From a raw, young age their brains are already being filled with the misconception of beauty and ‘perfection’ and become victims of social conformity. When I see girls as young as five wearing make-up it angers me. I can’t help but question the teachings and morals of the parents. This is just a personal opinion! As this is becoming more and more common, these ideologies are being programmed into their minds earlier and earlier and unfortunately usually stick with them through their teenage life and maybe even longer.
Having done some research, I actually found that – according to the NHS site – Instagram was ranked the worst for mental health in a teen survey. Being a teen myself, it was no shock that my thoughts correlated with this discovery. “Rates of anxiety and depression in young people have increased by 70% over the last 25 years.” I can’t help but see such a clear link between excessive social media use and the alarming increase of teen mental health problems. I genuinely believe that there is a mass self-confidence crisis amongst my generation and I do blame social media for that.
Nowadays, most girls look at other girls on social media and feel less beautiful. They often desire physical aspects and traits that they are seeing get tons of views, likes and comments such as a slim waist, big booty, big breasts, clear skin and a small nose (to mention a few.) Equally, I empathise that there are many boys who lack self-confidence as a result of what they see online as well. For instance, having a toned, muscular body and an impressive penis size that’s displayed through quite tight grey sweatpants. (I never thought I’d end up using the word penis in my blog.)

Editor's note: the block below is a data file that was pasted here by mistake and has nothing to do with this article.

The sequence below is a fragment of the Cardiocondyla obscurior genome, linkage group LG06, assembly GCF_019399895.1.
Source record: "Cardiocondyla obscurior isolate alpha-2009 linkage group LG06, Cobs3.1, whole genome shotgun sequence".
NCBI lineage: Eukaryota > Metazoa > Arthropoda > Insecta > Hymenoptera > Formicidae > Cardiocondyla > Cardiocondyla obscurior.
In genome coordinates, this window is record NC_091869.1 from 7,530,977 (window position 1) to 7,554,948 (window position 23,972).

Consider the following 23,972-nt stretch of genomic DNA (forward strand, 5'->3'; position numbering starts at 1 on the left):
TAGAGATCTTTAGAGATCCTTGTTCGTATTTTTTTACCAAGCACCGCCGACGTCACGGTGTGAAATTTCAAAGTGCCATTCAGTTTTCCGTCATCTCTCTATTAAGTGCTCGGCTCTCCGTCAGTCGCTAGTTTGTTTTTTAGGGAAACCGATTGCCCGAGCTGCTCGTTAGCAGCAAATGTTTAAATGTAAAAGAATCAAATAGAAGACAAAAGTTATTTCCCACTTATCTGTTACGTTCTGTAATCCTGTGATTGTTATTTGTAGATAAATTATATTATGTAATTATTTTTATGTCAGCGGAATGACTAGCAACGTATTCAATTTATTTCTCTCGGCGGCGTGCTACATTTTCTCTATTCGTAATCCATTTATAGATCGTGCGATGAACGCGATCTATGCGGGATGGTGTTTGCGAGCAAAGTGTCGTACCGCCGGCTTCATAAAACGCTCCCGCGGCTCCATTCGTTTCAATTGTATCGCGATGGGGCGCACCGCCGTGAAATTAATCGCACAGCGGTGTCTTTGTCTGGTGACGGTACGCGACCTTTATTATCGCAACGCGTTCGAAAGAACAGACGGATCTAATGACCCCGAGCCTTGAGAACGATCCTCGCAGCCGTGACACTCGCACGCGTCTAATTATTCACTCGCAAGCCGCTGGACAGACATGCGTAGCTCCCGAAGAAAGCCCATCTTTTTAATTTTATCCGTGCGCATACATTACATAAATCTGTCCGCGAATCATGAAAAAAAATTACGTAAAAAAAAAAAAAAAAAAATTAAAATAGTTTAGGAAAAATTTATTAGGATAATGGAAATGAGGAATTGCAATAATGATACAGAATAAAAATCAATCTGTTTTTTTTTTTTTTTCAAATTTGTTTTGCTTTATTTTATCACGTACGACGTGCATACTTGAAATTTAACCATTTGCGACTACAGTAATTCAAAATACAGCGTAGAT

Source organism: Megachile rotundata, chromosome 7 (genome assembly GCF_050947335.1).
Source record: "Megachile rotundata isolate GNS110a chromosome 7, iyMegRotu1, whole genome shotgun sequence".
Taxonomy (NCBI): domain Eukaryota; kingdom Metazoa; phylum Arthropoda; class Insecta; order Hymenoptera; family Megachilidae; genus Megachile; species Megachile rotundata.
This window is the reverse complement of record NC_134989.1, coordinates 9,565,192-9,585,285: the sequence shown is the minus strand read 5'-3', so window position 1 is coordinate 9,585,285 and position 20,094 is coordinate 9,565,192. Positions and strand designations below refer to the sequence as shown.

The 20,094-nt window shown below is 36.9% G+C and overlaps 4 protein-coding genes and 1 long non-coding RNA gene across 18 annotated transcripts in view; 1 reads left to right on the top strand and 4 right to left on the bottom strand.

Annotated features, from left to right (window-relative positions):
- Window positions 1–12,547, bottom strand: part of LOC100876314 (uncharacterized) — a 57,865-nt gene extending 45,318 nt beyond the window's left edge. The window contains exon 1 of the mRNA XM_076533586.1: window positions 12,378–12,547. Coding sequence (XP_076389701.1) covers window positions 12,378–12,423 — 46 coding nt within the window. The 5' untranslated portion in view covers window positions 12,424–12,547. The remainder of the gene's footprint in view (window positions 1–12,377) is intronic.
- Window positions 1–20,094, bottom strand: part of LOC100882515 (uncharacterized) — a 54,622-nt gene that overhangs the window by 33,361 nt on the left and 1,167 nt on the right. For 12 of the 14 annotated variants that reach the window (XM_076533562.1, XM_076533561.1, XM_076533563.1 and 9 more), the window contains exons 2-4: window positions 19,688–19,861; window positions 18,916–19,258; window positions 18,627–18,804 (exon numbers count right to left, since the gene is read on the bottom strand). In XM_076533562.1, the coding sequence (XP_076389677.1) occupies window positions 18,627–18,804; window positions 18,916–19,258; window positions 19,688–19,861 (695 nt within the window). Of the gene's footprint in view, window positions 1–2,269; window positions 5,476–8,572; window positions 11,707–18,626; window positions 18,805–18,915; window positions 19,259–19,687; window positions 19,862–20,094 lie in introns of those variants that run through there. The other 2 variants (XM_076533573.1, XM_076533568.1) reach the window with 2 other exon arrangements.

Despite all of this, we can’t ignore the suggestion that people with more depressive tendencies are more drawn to the online realm. I do somewhat believe that people who have depressive tendencies do seek for comfort and a sense of hyper-reality online. This is particularly noticeable in online virtual reality games whereby you often meet and make friends with people from all around the world. From personal experiences, it is often the people who seem shy and insecure in social surroundings like school and workplaces that see the online world as an escape. Is this then a case of those people being more vulnerable that makes them more likely to take criticism online harsher than the rest of us? Maybe. I’m not an expert in any professional field so I wouldn’t know. Although, this is a very fair suggestion that I won’t disregard when discussing the possible link to social media and depression/anxiety.
To conclude, I think anyone who would not consider a possible link is denial, as well as the possibility of the ‘depressive tendencies’ argument. As a seventeen-year-old girl who is guilty of spending lots of time on social media apps, I wholeheartedly accept that social media has become a substantial part of a lot of our lives and has been drilled so much into our routines that we can’t help but feel susceptible to criticism, cyber bullying and overall judgemental people when all we are known for doing is pouring our life and personal image out on to social media.